The Startup of You
Thomas Friedman wrote an opinion piece in a recent edition of the New York Times titled, “The Start-up of You”. Many of you know that Thomas Friedman is the author of the book titled: The World is Flat. In this article he contends that to stay fully employed in the future means that one has to be flexible, nimble, and a life-long learner. It also means that our higher education system must also be flexible, nimble, and prepare our graduates to be life-long learners.The Start-Up of You – NYTimes
The article gives examples of some of the most well-known growth companies in the world today, such as Twitter, Facebook, and LinkedIn, that have a very small number of employees compared to their market valuation. Employers today, because of the severe recession, are expecting employees to be even more productive by increasing their dependence on automation technologies, software, outsourcing, robotics, or anything that can reduce headcount, which will in turn reduce costs to companies for healthcare and pensions.
Companies that are hiring are being very careful to find people who have critical thinking skills who do value-added jobs that technology cannot, but also people who can innovate and adapt on the job. They need to embrace change and be willing to reinvent themselves.
Another premise of the article is that professionals need to adopt the mindset and skillset that is similar to an entrepreneur. Professionals need to change and adapt to the future based on what they learn. This is the essence of life-long learning, and we need to better prepare our graduates for it. We need to offer more opportunities for our graduates as well the opportunity for others to have new learning experiences that is easy for them to access.
One challenge is determining how to best prepare students for life-long learning while convincing them that it is vitally important for their careers. Another challenge is figuring out how to offer life-long learning opportunities for our graduates and others so that it is convenient and easily accessible. Finally, the College of Technology must also embrace change and know that we need to behave like entrepreneurs and constantly reinvent our curriculum.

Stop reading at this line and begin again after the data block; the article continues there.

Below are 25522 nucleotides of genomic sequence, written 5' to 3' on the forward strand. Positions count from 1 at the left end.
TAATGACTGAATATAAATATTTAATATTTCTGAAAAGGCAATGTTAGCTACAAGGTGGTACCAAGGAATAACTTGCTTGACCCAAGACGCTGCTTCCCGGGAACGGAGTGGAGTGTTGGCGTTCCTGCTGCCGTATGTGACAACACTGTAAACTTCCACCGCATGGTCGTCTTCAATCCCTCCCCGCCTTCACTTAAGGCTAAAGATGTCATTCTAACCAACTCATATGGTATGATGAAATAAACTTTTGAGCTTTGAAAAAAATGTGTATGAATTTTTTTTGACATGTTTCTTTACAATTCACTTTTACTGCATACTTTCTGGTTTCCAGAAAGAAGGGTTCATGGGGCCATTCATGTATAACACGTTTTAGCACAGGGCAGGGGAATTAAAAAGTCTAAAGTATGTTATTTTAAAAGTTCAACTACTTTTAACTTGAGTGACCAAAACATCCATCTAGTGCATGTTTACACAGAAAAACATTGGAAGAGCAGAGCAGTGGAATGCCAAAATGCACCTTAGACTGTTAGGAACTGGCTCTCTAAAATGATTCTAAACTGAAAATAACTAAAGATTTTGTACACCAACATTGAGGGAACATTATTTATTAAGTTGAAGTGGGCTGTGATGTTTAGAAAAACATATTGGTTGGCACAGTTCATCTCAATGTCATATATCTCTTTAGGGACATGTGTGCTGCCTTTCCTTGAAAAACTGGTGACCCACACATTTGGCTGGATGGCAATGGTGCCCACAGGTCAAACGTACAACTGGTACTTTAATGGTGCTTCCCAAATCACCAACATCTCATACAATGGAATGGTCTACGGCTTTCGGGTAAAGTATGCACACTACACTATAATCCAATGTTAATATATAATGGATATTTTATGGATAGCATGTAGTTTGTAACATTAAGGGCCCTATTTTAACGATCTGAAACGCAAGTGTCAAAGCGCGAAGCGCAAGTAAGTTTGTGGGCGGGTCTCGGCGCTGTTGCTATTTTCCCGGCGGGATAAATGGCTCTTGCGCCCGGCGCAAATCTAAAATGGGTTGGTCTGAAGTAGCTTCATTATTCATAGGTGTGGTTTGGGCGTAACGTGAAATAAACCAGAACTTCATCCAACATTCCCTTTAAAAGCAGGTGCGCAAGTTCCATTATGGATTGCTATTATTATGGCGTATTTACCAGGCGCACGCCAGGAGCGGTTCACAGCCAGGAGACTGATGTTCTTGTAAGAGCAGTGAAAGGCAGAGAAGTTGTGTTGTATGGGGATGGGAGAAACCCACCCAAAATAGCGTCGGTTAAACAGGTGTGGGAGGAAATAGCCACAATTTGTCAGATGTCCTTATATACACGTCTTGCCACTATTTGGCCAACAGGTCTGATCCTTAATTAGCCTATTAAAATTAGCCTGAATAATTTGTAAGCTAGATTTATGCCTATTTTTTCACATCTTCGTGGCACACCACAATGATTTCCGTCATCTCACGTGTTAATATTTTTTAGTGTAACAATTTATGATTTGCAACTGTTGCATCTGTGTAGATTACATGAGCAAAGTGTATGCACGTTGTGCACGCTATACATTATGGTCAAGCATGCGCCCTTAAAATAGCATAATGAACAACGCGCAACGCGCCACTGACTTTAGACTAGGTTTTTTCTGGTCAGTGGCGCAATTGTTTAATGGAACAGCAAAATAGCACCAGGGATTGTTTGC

We need to adopt the practice of constantly experimenting and adapting based on what we learn. We lose credibility with our students when we urge them to be life-long learners if they see us unwilling to change and embrace technology to facilitate and enhance learning or teaching topics that are outdated or based on old technology.
So what should we do? I am going to try to suggest a solution for our graduates’ life-long learning challenge by solving one of our other problems. In future blogs I will be addressing funding in higher education and the role of donations. One of the issues we have in the College of Technology is that we have a relatively low percentage of our alumni donating when compared to other colleges at Purdue. What if we adopted a plan that if, as an alumni, you donated a modest amount to the college every year, we would then provide you with a certain number of hours of free on-line/on-site learning experiences that contributed to your life-long learning experiences? Alumni would be better prepared for the challenges of staying on top of their profession, stay connected with their alma mater, and have networking opportunities with other alumni. The college would benefit from having additional resources to improve our programs, provide faculty support to keep them at the leading edge of their discipline, and provide more scholarship for future students — a kind of pay-it-forward mindset that continues to invest in the future of our nation. This is a win-win scenario that would benefit all of us and is one important way we can move our college from Good to Great.